Standards of evidence
In a broadly excellent discussion of theories relating inequality and growth, Jared Bernstein writes:
all of this research is relatively new, and while it makes suggestive connections, there is not enough concrete proof to lead objective observers to unequivocally conclude that inequality has held back growth.
Bernstein absolutely right, of course. But really? “concrete proof to lead objective observers to unequivocally conclude” Is that a remotely meaningful standard of evidence for, well, anything?
People on the political right, including many respected economists, make strong claims that ceteris paribus taxation is bad for growth. They certainly have plausible models in which it would be. But as an empirical matter, the fair thing to write would be there is not enough concrete proof to lead objective observers to unequivocally conclude that taxation has held back growth. The evidence is very conflictatory! To steal Bernstein’s apt metaphor, there are a lot of moving parts! It is in fact almost certainly false to claim that taxation is always and everywhere bad for growth, and almost certainly true that there are circumstances under which it has been and would be good. If you are behaving as a scientist, it’s kind of a shitty, stupid question, “how does XXX affect growth?” How does molybdenum affect life? They are related! But if you start running regressions of liveliness against concentrations of molybdenum, you won’t get very far. If you want to study the relationship between molybdenum and life, or XXX and growth, for any XXX, you’ll have to characterize mechanisms and offer detailed, contingent accounts. You won’t find simple, black box relationships.
But we are not always, or even usually, behaving as scientists. The Tax Foundation will tell you right off that taxes are bad for growth, much worse than spending cuts. Studies prove it, and if you disagree you are simply wrong. Steve Roth aptly wonders why so few voices among “respectable progressives” are willing to even give fair consideration to the case that inequality might be an impediment to growth. I think he has a point. This isn’t a general phenomenon. It’s not like “liberals are cautious scientists, while conservatives run roughshod over the truth”. Progressive economists are willing to assert, in the same stentorian, authority-of-science voice as the Tax Foundation people, that fiscal multipliers are real or that evidence against expansionary austerity is incontrovertible. But on connections between inequality and the macroeconomy, it feels like respectable progressives are always looking for an excuse to say there’s no there there. People who are usually very smart make very thin arguments that are frankly beneath them to cast doubt on the relationship.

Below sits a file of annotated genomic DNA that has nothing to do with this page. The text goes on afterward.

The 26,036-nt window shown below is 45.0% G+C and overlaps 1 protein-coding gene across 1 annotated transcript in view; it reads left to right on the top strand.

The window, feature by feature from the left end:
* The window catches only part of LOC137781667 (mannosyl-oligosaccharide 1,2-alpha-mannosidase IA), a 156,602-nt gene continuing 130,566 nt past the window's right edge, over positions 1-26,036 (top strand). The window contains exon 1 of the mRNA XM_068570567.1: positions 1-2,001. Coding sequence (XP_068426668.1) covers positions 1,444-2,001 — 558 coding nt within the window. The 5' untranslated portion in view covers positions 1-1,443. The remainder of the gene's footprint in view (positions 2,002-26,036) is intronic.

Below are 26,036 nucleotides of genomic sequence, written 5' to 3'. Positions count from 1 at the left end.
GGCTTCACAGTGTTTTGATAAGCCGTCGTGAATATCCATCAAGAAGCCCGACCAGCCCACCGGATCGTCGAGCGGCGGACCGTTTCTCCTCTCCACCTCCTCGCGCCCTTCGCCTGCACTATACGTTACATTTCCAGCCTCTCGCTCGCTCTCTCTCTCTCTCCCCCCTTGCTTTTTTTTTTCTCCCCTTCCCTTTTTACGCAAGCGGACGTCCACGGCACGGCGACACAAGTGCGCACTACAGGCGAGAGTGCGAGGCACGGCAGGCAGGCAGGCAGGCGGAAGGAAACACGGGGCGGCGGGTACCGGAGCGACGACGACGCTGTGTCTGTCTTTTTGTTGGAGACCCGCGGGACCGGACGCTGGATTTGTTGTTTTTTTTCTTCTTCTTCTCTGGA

Now let’s be perfectly clear: there is no reliable quantitative relationship between inequality and growth, just as there is no reliable quantitative relationship between taxation and growth, between government spending and growth, monetary policy and growth, or pretty much anything else and growth. There are studies, which pare and tease their panels in ways they justify on some grounds or other, and those studies yield conclusions. You can buy the assumptions, methodologies, and mechanisms implicit in those parsings or not, it’s your choice. But you won’t find a clear, incontrovertible relationship between any simple thing and developed world, per-capita growth. It’s too complicated a phenomenon. You have to buy someone’s stories, and interpret the numbers through those stories, to claim the evidence is strong.
But that doesn’t mean there is nothing at all that we can say about inequality and the macroeconomy. We can, for example, say that marginal propensity to consume effects are real. The intellectual history of MPC goes something like this:
There is and has always been an obvious, intuitive, and robust stylized fact that people with higher incomes save greater fractions of their incomes than people with lower incomes. In the post-Great-Depression intellectual climate, which was acutely sensitive to the dangers of demand shortfalls, this suggested, uncomfortably to some, that inequality could be a macroeconomic hazard.
Milton Friedman pointed out that differing marginal propensities to consume observed in the data might have nothing at all to do with inequality. If people try to smooth consumption over time, then in a stochastically equal society (one in which everyone’s expected incomes are the same, but each individual is subject to random fluctuations in any period), we would observe that individuals who happen to have unusually high incomes in one period save a lot, to cover the periods where they will have unusually low incomes. Friedman’s elegant Permanent Income Hypothesis suggested people just spend a constant fraction of their lifetime incomes in every period, so (under perfect information about that “permanent” income) each individual’s spending would be constant and apparently different marginal propensities to consume would be due solely to fluctuations in income, with no actual changes in spending.
For reasons that would be baffling, if I weren’t so cynical about the economics profession, the Permanent Income Hypothesis was generally accepted as sufficient explanation of observed MPC effects in cross-sectional data, and the issue was considered closed. You were naive and ill-informed if you thought MPC effects in the data had anything to do with inequality. They had been explained.